Brookfield Police Chief Dan Faustino’s contract ended Dec. 31. He had intended to retire and concentrate on his family, especially the granddaughter he often carries around at public township events.
“I was ready for a new chapter,” he said. “I love it here. I love doing this. I don’t want to leave, but then there’s things in my life. Family takes priority.”
But, if Faustino had retired and left the department, it would have been down three full-timers instead of just two.
“I can’t leave my guys,” said Faustino, who has been working the road a lot to cover open shifts. “We are two short and hopefully. in a couple years, we’re able to fill the void and something changes in law enforcement and we can get some more people here so we’re not left with the shortage. We got a lot of work to do in a short period of time.”
Faustino, 59, ended up working out what is called a retire/rehire arrangement. He will receive pension payments and be paid a reduced salary. Trustees Ron Haun and Gary Lees, who have frequently spoken favorably about the job Faustino has done over the years, voted for the new arrangement and a two-year contract for Faustino on Dec. 6, but Trustee Dan Suttles voted against it.
Suttles said his vote was not a personal comment on Faustino’s work as chief.
“He’s done a great job,” Suttles said. “He’s done more than be a police chief for a long time.”
Suttles said he has a problem with the retire/rehire format and the message it sends to the other members of the department and the public.
“I think, when you have a retire/rehire, it does something to a department,” Suttles said. “It might send a message to the young people or the next people in line that their time hasn’t come, and that their ability to be promoted, whether it be the youngest guy to a sergeant or the sergeants, is thwarted somewhat.”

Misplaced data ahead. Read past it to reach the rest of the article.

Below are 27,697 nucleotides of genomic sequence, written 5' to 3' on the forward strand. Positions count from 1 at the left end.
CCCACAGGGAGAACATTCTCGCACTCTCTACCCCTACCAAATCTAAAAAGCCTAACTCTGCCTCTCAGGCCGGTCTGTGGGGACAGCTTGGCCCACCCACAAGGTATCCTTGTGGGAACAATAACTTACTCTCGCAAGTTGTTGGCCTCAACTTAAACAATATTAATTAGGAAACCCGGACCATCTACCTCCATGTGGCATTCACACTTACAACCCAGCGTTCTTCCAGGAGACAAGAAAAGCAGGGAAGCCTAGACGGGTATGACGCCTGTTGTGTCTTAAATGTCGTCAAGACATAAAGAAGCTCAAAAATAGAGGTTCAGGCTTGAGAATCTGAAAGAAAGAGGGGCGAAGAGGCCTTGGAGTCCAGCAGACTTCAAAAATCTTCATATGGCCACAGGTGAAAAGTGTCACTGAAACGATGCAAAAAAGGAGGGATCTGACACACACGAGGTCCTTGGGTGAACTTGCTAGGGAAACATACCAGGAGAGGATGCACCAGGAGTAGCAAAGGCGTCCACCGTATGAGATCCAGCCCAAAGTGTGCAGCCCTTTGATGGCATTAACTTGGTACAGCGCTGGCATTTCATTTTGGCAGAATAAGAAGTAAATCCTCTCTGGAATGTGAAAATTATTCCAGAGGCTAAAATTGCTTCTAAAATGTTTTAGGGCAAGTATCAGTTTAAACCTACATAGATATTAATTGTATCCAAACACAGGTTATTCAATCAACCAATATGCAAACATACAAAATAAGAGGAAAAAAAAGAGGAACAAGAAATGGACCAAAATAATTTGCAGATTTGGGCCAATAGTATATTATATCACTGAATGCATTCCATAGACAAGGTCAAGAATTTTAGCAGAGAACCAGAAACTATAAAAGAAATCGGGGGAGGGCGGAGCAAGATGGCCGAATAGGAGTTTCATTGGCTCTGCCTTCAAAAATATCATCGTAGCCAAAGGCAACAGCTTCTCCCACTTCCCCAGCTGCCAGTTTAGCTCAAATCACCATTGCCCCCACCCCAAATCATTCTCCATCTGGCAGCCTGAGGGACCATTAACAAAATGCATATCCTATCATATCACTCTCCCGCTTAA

His concern about the public perception revolves around someone receiving a pension check and a paycheck simultaneously.
“I had to struggle with this, because I believe we need his guidance,” Suttles said. “It’s just, we offered him another three-year contract to extend his contract and he wasn’t open to that. I struggled with this and went back and forth. I think it’s hurts the department morale-wise and maybe stunts the growth of the department.”
Faustino was hired as a part-time officer in August 1990. He was promoted to full time that Christmas, and has been chief for 25 years. He said no one will notice any changes now that he is retired. However, he takes on the additional duty of training the department’s two sergeants to perform the duties of the chief. He has to provide a summary of his training plan and regular updates on the training and the performance of the sergeants.
Other provisions of Faustino’s retire/rehire arrangement:
- He will be paid $56,900 a year, less than the $62,691 he had been paid under his expired contract. Suttles said he would have voted for the retire/rehire arrangement if Faustino had agreed to be paid at about the rate of a sergeant, which is $23.85 an hour for 2022.
- Because Faustino returned to work within two months of his retirement, he forfeited two months of retirement benefits. He will be paid for January and February at the same rate as under his previous contract.
- Faustino can cash out his unused sick time either upon retirement or at the end of the two-year contract, but not both.
- He is eligible for longevity payments of $600 a year, down from the $1,125 a year he had been receiving.
- Even while receiving a pension, he still is responsible for paying into the Ohio Public Employees Retirement System. He will pay all of the employee’s share. Previously, the township paid half.
- The trustees have the right to terminate the contract with or without cause.
Faustino has been a policeman for 36 years. He is the fourth generation in his family to have worked in law enforcement.